The best part of this role is the love we share. It is truly such a unique opportunity to get to give her the love she gave to me by adopting me. It is not very often that someone is able to care for their loved one in the way I am able to — financially, emotionally, physically and mentally. I really truly feel I was made for this role with her and we have so much fun. We go on adventures, we stay in hotels and we love on our robotic dogs.

Patti and her mom with their robotic dogs
Linda and Patti with their robotic dogs, Popcorn and Pizza

Dad’s diagnosis 
I first noticed my dad’s dementia when he began having trouble with decision-making. Something he would have done without hesitation in the past, he now called and asked how to do it or for permission to do so. In addition, he was unable to accurately manage finances or medication properly. He made his world smaller as well, withdrawing from social situations as a form of self-preservation.

My advice for other caregivers 

  • Find a support system. Find people you trust that you can vent with, cry with, laugh with, bounce ideas off of — people who, in general, just get it. I have an amazing group of friends, but that wasn’t enough. My friends don’t “get it.” They were having kids, having their parents babysit for them, and here I was, over here drowning. That is when I found my amazingly supportive online support system through Instagram and my “Young Caregivers of Loved Ones with Dementia” Facebook page. It has seriously been a life changer to talk to people in similar situations who just get it. These people have become real friends and not just online friends.

  • Find time for yourself. Take breaks, hire support or find respite care. This has been a game-changer for me. At first, I hired caretakers so I could work, but I didn’t take any time outside of that for myself. Now, mom does respite overnights on a regular basis so I can have time for me, my husband and friends. I don’t have family that can provide this support, so I have hired support to allow that to happen for my own mental and emotional health.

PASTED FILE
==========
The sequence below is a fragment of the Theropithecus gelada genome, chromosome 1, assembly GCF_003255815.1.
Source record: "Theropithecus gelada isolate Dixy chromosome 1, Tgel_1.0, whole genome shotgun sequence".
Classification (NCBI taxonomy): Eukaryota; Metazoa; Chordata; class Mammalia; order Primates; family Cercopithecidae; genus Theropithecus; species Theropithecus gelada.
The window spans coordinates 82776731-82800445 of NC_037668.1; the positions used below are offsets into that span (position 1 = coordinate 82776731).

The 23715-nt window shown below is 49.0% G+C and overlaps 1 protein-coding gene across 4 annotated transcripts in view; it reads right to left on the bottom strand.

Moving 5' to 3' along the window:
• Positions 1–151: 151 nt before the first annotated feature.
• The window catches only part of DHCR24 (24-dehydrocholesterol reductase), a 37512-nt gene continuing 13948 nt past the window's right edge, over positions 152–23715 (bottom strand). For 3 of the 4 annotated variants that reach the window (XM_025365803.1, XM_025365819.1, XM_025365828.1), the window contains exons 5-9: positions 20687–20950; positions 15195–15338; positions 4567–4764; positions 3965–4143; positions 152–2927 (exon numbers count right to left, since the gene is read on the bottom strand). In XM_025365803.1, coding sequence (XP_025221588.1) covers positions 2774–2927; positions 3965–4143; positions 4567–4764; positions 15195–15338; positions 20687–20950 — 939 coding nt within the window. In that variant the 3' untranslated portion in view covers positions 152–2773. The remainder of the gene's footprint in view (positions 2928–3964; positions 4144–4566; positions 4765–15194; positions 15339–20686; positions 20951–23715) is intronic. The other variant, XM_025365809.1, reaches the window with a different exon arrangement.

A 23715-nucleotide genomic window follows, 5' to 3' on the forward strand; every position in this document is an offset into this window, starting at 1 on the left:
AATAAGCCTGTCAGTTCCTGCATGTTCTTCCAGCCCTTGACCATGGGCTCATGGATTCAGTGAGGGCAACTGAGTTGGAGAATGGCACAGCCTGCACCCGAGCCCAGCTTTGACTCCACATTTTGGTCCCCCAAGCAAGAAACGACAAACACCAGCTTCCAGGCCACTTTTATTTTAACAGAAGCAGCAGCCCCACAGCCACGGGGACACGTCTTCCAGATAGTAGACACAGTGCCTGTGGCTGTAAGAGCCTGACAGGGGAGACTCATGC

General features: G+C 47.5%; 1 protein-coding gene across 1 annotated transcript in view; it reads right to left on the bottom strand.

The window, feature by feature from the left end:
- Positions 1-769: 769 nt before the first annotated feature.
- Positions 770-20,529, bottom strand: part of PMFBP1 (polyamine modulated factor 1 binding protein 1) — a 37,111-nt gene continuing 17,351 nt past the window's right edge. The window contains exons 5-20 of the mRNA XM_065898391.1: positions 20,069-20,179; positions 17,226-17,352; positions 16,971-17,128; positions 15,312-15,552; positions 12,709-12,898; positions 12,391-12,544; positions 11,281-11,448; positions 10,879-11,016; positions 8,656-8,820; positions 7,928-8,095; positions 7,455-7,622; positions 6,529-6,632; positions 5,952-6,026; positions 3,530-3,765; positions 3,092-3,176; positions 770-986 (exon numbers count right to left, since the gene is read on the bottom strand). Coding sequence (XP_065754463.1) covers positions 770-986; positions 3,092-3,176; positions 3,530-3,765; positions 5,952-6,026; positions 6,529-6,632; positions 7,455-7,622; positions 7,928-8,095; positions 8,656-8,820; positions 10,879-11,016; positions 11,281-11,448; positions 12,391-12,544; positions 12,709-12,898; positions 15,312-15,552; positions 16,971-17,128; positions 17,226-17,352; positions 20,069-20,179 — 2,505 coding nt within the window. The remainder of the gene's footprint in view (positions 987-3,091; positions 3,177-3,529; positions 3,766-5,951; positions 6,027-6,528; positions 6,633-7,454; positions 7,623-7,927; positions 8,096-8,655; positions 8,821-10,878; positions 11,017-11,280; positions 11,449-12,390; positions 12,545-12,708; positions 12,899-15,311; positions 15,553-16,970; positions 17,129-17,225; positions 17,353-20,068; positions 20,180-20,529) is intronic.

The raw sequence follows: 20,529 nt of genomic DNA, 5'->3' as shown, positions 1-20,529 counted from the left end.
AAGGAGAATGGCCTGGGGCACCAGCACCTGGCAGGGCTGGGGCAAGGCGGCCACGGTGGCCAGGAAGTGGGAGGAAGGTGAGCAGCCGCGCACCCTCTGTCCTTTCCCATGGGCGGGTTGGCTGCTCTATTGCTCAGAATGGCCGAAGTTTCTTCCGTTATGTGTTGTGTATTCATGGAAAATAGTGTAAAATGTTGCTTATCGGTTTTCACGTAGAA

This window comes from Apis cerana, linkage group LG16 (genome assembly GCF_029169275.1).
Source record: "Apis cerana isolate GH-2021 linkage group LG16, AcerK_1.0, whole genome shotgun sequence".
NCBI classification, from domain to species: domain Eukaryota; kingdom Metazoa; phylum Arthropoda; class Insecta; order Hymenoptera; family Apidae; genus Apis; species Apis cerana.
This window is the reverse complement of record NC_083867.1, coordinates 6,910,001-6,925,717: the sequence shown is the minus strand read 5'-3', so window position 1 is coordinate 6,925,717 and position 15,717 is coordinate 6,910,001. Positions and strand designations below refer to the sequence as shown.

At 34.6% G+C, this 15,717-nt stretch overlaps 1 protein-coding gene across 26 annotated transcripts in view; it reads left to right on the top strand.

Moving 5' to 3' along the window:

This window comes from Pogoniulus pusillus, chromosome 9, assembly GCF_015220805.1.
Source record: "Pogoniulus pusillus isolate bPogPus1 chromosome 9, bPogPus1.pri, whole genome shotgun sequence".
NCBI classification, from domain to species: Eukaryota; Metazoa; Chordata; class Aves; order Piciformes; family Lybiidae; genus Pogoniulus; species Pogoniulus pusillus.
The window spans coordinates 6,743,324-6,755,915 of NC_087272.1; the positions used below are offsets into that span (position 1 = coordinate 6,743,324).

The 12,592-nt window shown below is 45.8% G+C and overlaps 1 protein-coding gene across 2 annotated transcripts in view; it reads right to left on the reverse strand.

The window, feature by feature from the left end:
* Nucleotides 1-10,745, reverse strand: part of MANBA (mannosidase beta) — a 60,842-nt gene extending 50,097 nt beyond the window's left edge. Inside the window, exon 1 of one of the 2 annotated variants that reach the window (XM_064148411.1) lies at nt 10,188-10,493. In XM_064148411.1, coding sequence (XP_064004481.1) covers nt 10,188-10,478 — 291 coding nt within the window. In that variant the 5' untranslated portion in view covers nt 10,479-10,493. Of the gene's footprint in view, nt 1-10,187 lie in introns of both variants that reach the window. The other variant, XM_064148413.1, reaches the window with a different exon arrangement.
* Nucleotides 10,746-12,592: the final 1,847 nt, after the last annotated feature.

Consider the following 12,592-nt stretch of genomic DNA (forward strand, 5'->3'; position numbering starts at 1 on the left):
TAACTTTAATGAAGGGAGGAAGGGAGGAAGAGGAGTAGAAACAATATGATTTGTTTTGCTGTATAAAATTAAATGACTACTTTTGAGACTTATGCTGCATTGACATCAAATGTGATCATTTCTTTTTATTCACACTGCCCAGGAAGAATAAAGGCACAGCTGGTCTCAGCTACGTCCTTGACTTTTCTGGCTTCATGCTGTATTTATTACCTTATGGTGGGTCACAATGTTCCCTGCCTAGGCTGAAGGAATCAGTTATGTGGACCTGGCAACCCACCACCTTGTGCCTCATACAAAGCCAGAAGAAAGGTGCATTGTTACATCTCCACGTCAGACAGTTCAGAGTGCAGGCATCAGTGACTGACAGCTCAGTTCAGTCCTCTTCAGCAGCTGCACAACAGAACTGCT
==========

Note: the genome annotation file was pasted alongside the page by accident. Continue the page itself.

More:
• Do your best to find joy. Let’s face it, dementia is heartbreaking, it’s devastating — but having that mindset does not change what is happening. Every day I get up with my Mom, and even if we didn’t sleep for more than two hours, it is my job to live in the moment with her and make every day the best it can be. We laugh, dance, play, craft, sing and enjoy every day. It isn’t perfect. I wish my mom was my mom, but it’s not her fault and being angry will only get us so far. We need to find the love and share the love every day.
Patti hugging her mom and smiling
“Do your best to find the joy … We need to find the love and share the love every day.”

Why I am participating in The Longest Day 
I am participating in The Longest Day to honor my parents. They were truly wonderful people, and dementia has stolen so much from them. It changed my whole family dynamic, and I would love to live in a world where no one has to care for their parents and lose them the way I have. 

Please join me in raising funds and awareness for The Longest Day. Together, we can outshine the darkness of dementia. 

2 thoughts on “Finding and Sharing Love: The Longest Day

  1. Patti, you are such an inspiration! Your story is full of hope and light. Thank you for all you are doing to support younger caregivers and helping us end this disease!~Janet